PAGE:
Friday, August 31, 2007

Comic Relief - Bush's Last Stand

Things are really getting intense, so to relieve the pressure I drew this cartoon to illustrate my previous post.

(Click on the image for a larger version.)

Bush's Last Stand

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It's a Bird, It's a Plane, No... It's Helicopter George!

Just when Ben Bernanke was about to throw in the towel and allow banks to have all the credit they want at the discount window, along comes George and his buddies with a better idea.

firefighting helicopter
[thanks to for the image.]

It doesn't matter that our President has lost his marbles (I'm beginning to wonder if he ever had any).

"President George W. Bush today pledged to help people who have fallen behind in their mortgages keep their homes and to tighten safeguards against predatory lending, while rejecting a bailout for 'speculators.' ''

That's right, George to the rescue. He may have missed Katrina, but he's got this one firmly in hand. He says:

"I plan to help homeowners. The government's got a role to play. It's not [sic] the government's job to bail out speculators, or those who made the decision to buy a home they knew they could never afford."

Does that sound like a non sequitur to you? No matter. The article continues:

"Bush said he will let the Federal Housing Administration, which insures mortgages for low- and middle-income borrowers, guarantee loans for delinquent borrowers, allowing them to avoid foreclosure and refinance at more favorable rates.... Under Bush's plan, the FHA during the fiscal year beginning Oct. 1 would help in 80,000 more refinancings than under current programs, FHA Commissioner Brian Montgomery said in a conference call with reporters. The agency plans to help 240,000 homeowners refinance during the period, compared to about 100,000 during the fiscal year ending Sept. 30, he said. FHA intends to increase refinancings to more than 600,000 within the next three years."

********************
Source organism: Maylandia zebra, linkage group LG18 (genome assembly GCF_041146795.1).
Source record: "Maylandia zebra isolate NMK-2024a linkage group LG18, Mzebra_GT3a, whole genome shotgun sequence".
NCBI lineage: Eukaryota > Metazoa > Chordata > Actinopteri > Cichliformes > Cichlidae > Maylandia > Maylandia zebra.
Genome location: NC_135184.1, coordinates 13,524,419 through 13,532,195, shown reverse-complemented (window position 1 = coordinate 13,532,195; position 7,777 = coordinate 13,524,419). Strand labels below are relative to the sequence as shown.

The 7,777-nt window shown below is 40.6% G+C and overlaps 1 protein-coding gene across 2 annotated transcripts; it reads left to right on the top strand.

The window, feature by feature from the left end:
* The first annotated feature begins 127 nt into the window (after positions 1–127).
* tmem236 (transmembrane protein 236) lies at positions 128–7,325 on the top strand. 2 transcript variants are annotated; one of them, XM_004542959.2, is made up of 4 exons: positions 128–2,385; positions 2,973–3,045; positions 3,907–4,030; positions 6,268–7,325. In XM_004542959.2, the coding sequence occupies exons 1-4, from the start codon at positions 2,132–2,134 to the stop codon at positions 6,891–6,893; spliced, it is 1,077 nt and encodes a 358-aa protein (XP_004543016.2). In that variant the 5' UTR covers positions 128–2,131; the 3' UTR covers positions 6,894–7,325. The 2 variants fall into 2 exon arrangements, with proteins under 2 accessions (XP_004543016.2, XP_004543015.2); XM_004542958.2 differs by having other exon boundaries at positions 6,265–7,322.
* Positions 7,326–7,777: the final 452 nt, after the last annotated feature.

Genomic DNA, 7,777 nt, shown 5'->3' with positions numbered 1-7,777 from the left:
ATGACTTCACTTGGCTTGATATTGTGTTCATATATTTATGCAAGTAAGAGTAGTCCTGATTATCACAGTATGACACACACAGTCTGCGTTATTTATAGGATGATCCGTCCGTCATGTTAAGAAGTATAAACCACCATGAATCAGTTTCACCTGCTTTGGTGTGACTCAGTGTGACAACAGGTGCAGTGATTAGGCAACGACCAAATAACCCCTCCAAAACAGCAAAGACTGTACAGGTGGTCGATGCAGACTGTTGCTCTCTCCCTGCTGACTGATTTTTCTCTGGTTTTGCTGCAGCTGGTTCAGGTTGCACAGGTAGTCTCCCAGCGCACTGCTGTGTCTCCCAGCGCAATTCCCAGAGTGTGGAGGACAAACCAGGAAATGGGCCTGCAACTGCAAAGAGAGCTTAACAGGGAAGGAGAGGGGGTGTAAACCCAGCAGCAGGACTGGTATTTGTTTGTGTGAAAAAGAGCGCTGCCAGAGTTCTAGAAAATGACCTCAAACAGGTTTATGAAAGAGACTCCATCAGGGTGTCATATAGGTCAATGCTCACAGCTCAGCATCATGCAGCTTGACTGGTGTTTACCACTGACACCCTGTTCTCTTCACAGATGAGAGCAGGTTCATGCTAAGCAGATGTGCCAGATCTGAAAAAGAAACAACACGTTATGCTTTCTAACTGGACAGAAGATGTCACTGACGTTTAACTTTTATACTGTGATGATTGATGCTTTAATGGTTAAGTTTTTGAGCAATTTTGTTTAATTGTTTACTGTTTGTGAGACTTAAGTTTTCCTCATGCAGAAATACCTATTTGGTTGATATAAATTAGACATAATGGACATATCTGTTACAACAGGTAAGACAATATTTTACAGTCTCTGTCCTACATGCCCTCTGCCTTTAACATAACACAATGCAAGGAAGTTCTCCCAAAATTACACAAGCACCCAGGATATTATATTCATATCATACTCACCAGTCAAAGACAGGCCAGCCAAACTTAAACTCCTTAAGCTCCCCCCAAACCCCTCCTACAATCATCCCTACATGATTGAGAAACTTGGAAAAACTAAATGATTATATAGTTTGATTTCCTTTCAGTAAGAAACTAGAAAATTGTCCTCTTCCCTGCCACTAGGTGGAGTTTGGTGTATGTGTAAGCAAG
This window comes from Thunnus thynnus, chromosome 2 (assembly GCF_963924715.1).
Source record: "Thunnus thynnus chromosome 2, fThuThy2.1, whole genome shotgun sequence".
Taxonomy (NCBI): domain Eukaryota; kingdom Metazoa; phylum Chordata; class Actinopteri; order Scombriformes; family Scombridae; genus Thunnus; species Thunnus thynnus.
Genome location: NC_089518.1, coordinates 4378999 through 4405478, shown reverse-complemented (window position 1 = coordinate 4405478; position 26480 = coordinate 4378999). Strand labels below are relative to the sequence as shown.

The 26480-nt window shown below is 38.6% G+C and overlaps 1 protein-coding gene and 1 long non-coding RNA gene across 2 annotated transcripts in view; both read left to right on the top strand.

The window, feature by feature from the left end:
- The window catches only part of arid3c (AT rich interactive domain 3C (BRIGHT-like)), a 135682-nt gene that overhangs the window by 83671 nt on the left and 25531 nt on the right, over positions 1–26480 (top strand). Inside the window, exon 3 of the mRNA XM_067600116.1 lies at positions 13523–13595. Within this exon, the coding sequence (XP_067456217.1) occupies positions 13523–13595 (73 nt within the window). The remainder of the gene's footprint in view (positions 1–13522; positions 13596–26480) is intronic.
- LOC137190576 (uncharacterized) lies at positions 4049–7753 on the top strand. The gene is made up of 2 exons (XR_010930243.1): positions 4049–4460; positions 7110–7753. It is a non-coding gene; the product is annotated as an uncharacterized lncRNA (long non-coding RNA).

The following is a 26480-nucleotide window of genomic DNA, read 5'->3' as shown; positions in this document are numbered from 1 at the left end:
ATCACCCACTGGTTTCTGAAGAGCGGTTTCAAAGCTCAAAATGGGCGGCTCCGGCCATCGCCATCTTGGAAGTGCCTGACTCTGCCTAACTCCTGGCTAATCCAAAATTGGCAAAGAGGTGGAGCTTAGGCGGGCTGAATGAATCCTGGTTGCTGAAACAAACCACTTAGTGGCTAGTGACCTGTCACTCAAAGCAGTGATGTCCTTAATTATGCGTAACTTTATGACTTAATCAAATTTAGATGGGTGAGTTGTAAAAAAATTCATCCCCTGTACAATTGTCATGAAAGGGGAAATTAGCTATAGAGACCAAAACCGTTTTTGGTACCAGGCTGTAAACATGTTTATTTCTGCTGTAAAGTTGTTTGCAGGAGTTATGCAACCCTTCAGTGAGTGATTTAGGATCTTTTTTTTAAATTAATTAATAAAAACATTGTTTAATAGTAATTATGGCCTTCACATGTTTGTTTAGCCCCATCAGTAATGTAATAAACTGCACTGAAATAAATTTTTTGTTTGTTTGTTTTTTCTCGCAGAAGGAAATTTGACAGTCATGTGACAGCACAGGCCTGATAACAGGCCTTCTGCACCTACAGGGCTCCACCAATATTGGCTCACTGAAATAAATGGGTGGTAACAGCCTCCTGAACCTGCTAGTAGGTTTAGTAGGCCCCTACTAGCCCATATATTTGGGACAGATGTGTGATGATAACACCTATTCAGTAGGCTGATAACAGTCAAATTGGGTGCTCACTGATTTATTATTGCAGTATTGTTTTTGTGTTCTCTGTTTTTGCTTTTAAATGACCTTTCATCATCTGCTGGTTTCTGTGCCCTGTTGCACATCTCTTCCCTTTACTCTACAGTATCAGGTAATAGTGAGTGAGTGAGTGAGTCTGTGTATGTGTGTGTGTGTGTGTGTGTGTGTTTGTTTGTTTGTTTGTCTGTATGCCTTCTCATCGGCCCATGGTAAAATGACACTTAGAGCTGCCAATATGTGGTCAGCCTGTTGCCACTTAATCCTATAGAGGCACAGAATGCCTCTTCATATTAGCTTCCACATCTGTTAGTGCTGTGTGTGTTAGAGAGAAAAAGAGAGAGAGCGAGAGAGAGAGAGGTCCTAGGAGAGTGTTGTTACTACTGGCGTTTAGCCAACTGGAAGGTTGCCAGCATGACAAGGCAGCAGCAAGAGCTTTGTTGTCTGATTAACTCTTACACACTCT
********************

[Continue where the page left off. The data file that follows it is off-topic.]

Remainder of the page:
This is insanity enough, but there's more, and here's proof:

"Bush 'is starting to sound like a Democrat,' Senator Chuck Schumer of New York, a Democrat, said in a news conference minutes after the president spoke. 'The president has gotten out of his ideological straitjacket and seen that in times of crisis' the federal government should help troubled citizens."

Need I add another word. And yet there is more:

"Schumer said U.S. Treasury Secretary Henry Paulson indicated interest in allowing Fannie Mae and Freddie Mac, the two largest U.S. mortgage finance companies, to exceed federal limits on their combined $1.4 trillion mortgage portfolios so long as they channel the extra financing to help borrowers refinance and avoid foreclosure."

Did I read that right? Fannie and Freddie will take on only those homeowners who are in trouble? That sounds like good, sound financial advice, and just what the doctor ordered for Fannie and Freddie, that both need desperately to balance out their portfolio imbalances before they implode.